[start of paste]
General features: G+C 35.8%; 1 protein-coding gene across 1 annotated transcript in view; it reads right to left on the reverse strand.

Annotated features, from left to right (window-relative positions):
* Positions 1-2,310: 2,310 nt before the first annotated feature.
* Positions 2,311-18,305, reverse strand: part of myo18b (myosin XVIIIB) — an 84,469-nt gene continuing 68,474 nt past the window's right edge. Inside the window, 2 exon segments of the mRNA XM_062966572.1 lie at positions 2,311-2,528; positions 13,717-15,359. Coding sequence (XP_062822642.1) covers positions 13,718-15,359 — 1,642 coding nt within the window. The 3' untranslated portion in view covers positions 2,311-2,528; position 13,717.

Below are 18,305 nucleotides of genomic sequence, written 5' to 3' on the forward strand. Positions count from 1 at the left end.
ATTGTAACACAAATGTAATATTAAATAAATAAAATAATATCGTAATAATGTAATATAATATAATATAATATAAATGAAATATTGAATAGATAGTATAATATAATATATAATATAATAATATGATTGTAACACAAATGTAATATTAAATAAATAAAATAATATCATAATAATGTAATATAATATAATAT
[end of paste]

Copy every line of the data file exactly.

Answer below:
General features: G+C 35.8%; 1 protein-coding gene across 1 annotated transcript in view; it reads right to left on the reverse strand.

Annotated features, from left to right (window-relative positions):
* Positions 1-2,310: 2,310 nt before the first annotated feature.
* Positions 2,311-18,305, reverse strand: part of myo18b (myosin XVIIIB) — an 84,469-nt gene continuing 68,474 nt past the window's right edge. Inside the window, 2 exon segments of the mRNA XM_062966572.1 lie at positions 2,311-2,528; positions 13,717-15,359. Coding sequence (XP_062822642.1) covers positions 13,718-15,359 — 1,642 coding nt within the window. The 3' untranslated portion in view covers positions 2,311-2,528; position 13,717.

Below are 18,305 nucleotides of genomic sequence, written 5' to 3' on the forward strand. Positions count from 1 at the left end.
ATTGTAACACAAATGTAATATTAAATAAATAAAATAATATCGTAATAATGTAATATAATATAATATAATATAAATGAAATATTGAATAGATAGTATAATATAATATATAATATAATAATATGATTGTAACACAAATGTAATATTAAATAAATAAAATAATATCATAATAATGTAATATAATATAATAT